Seth Mitchell: The Sensation of Taking a Serious Power Punch

By Kieran Mulvaney

Heavyweight Seth Mitchell (left) absorbs a power shot from opponent Chazz Witherspoon during the Hopkins-Dawson undercard in Atlantic City. Photo Credit: Will Hart

It’s the ultimate gut check, the moment when a boxer takes a punch that temporarily relieves him of his senses and his equilibrium. It is a moment when he stares at the prospect of sudden defeat and career derailment. It can happen to any fighter.

It’s happened even to Floyd Mayweather, who was rocked twice by right hands in the second round of his contest with Shane Mosley two years ago. The crowd at the MGM Grand that night roared itself almost hoarse in anticipation of a sudden, shocking knockout; instead, it was Mosley who failed the gut check, who, when Mayweather found his legs and fired back, tensed up and lost every minute of every subsequent round.

The night-altering power punch happened last week to Seth Mitchell, the undefeated heavyweight prospect who, in the opening stanza of his fight with Chazz Witherspoon in Atlantic City, took one right hand and then another and then another. Somehow, he survived the round, came out firing in the following frame, and dropped and stopped Witherspoon in the third.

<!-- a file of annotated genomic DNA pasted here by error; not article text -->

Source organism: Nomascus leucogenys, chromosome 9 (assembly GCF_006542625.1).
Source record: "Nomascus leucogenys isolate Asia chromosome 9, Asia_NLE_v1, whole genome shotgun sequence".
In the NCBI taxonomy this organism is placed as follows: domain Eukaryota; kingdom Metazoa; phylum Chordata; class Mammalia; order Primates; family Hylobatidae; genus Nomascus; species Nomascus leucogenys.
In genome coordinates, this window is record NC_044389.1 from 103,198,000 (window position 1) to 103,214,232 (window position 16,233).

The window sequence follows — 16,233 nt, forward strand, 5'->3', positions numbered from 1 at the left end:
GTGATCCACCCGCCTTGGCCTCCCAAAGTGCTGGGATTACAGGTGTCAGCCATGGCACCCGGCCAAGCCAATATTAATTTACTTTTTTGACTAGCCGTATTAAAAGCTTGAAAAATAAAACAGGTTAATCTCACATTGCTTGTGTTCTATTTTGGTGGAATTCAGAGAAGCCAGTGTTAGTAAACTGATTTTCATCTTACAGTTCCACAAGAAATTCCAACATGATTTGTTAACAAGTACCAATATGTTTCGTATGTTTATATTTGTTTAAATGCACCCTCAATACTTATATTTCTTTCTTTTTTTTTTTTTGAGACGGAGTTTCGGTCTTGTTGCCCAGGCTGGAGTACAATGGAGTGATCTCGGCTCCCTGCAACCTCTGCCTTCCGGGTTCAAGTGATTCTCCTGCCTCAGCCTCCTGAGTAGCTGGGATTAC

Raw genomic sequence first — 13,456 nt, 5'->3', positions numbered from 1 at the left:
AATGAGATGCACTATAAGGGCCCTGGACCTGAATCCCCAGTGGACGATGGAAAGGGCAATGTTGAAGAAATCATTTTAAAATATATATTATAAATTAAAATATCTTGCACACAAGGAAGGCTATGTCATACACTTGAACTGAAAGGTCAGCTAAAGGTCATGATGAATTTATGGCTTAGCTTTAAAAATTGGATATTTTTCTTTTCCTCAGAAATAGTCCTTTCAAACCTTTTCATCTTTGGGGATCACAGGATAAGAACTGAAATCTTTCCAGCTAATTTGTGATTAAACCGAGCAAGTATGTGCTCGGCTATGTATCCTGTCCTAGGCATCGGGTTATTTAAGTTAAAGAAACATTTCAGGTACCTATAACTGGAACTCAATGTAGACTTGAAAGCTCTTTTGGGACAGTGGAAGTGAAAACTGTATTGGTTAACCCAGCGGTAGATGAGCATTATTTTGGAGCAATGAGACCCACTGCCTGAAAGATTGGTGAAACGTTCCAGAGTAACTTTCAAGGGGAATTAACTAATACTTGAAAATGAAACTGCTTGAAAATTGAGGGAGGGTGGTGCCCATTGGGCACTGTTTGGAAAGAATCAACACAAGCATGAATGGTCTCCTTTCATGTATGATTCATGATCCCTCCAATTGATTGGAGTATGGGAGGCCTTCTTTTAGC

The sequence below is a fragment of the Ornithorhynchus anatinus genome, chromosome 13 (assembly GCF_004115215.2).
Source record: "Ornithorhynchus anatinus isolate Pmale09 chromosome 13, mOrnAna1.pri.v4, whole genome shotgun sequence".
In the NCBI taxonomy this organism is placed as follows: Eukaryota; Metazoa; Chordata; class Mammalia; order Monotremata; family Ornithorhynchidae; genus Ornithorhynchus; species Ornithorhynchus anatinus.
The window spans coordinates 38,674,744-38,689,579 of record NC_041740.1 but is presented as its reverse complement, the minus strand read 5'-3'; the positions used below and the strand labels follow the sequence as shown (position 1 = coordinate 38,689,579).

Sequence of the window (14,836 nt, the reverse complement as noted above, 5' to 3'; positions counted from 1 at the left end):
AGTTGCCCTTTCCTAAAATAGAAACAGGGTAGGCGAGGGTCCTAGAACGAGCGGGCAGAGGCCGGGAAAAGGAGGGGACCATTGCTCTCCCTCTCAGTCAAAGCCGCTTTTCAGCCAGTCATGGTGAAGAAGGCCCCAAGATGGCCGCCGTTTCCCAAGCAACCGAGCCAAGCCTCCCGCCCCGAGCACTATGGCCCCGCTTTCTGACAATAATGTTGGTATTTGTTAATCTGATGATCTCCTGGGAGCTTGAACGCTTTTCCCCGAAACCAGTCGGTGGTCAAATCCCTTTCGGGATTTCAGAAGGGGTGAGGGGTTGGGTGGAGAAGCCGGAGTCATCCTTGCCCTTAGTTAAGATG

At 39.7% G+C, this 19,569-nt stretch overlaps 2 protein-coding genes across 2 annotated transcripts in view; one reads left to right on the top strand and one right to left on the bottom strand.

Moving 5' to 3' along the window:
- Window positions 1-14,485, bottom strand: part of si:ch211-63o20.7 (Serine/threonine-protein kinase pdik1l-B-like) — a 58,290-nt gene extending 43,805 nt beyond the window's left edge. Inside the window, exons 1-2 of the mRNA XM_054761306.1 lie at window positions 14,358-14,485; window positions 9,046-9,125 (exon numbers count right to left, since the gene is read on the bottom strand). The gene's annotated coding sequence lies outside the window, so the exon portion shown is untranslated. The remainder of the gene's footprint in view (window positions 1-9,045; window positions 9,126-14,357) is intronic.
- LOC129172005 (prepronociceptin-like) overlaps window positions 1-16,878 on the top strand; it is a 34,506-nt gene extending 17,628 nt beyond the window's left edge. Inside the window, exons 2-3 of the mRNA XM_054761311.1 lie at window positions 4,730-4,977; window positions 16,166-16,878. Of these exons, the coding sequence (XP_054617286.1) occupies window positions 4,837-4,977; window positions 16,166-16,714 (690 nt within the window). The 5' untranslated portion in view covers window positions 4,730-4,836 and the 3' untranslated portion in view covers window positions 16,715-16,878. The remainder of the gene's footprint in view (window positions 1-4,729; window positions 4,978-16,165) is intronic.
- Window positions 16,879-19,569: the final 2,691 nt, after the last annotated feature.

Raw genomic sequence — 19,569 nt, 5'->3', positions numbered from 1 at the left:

“I knew I was hurt,” said Mitchell on Thursday, as he relaxed in the press room at the MGM Grand. “Cognitively I was there. I saw him, and I could see he knew that he had hurt me. So I was like, ‘I see him coming to me. Grab him. Don’t be macho. Grab him.’ But my legs weren’t there. My mind was there. But I had spaghetti legs. Until I saw the fight [on TV] I didn’t realize I was that hurt. When the ref separated us, I did a little wobble. But I never saw triple Chazz Witherspoons or double Chazz Witherspoons. I just wanted to grab him and survive the first round. And once I survived the first round, I knew I couldn’t have another round like that, and I couldn’t stay on the end of his jab.”

The gut check can go one of two ways. Failure to answer – swiftly, and with authority – begs questions that can result in defeat and deflation. But passing the test can elevate a boxer to another level.